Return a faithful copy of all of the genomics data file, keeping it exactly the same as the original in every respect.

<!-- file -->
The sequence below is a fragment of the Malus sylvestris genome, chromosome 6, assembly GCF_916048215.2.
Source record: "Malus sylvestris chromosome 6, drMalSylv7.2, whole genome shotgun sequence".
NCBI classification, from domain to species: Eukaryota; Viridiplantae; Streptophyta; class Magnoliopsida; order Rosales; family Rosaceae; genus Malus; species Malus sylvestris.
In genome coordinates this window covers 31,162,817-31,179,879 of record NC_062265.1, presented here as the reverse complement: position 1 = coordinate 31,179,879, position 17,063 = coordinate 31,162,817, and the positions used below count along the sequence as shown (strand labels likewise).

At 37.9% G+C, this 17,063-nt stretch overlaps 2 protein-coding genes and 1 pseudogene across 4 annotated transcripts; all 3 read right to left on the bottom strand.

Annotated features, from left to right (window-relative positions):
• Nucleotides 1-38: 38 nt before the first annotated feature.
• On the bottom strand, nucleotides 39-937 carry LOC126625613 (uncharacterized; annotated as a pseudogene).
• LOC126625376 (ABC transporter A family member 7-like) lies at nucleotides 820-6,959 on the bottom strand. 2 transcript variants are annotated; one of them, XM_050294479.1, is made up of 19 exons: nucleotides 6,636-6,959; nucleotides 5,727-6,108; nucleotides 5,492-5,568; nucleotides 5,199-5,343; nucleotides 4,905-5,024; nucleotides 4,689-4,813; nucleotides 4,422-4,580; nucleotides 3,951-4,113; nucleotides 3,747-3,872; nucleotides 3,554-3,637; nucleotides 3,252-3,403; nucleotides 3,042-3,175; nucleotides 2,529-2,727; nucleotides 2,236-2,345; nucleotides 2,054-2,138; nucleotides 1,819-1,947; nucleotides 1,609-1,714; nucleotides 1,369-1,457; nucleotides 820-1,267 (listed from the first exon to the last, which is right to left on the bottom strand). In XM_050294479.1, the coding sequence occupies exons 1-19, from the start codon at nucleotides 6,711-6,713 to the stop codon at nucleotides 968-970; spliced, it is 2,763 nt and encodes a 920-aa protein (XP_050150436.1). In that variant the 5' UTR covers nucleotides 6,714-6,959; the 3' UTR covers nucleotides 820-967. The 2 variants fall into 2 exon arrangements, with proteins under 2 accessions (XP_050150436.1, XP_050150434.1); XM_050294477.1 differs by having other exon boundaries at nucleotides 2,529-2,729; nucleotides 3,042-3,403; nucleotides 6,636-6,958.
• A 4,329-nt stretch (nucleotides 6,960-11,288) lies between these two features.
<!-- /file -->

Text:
The sequence below is a fragment of the Malus sylvestris genome, chromosome 6, assembly GCF_916048215.2.
Source record: "Malus sylvestris chromosome 6, drMalSylv7.2, whole genome shotgun sequence".
NCBI classification, from domain to species: Eukaryota; Viridiplantae; Streptophyta; class Magnoliopsida; order Rosales; family Rosaceae; genus Malus; species Malus sylvestris.
In genome coordinates this window covers 31,162,817-31,179,879 of record NC_062265.1, presented here as the reverse complement: position 1 = coordinate 31,179,879, position 17,063 = coordinate 31,162,817, and the positions used below count along the sequence as shown (strand labels likewise).

At 37.9% G+C, this 17,063-nt stretch overlaps 2 protein-coding genes and 1 pseudogene across 4 annotated transcripts; all 3 read right to left on the bottom strand.

Annotated features, from left to right (window-relative positions):
• Nucleotides 1-38: 38 nt before the first annotated feature.
• On the bottom strand, nucleotides 39-937 carry LOC126625613 (uncharacterized; annotated as a pseudogene).
• LOC126625376 (ABC transporter A family member 7-like) lies at nucleotides 820-6,959 on the bottom strand. 2 transcript variants are annotated; one of them, XM_050294479.1, is made up of 19 exons: nucleotides 6,636-6,959; nucleotides 5,727-6,108; nucleotides 5,492-5,568; nucleotides 5,199-5,343; nucleotides 4,905-5,024; nucleotides 4,689-4,813; nucleotides 4,422-4,580; nucleotides 3,951-4,113; nucleotides 3,747-3,872; nucleotides 3,554-3,637; nucleotides 3,252-3,403; nucleotides 3,042-3,175; nucleotides 2,529-2,727; nucleotides 2,236-2,345; nucleotides 2,054-2,138; nucleotides 1,819-1,947; nucleotides 1,609-1,714; nucleotides 1,369-1,457; nucleotides 820-1,267 (listed from the first exon to the last, which is right to left on the bottom strand). In XM_050294479.1, the coding sequence occupies exons 1-19, from the start codon at nucleotides 6,711-6,713 to the stop codon at nucleotides 968-970; spliced, it is 2,763 nt and encodes a 920-aa protein (XP_050150436.1). In that variant the 5' UTR covers nucleotides 6,714-6,959; the 3' UTR covers nucleotides 820-967. The 2 variants fall into 2 exon arrangements, with proteins under 2 accessions (XP_050150436.1, XP_050150434.1); XM_050294477.1 differs by having other exon boundaries at nucleotides 2,529-2,729; nucleotides 3,042-3,403; nucleotides 6,636-6,958.
• A 4,329-nt stretch (nucleotides 6,960-11,288) lies between these two features.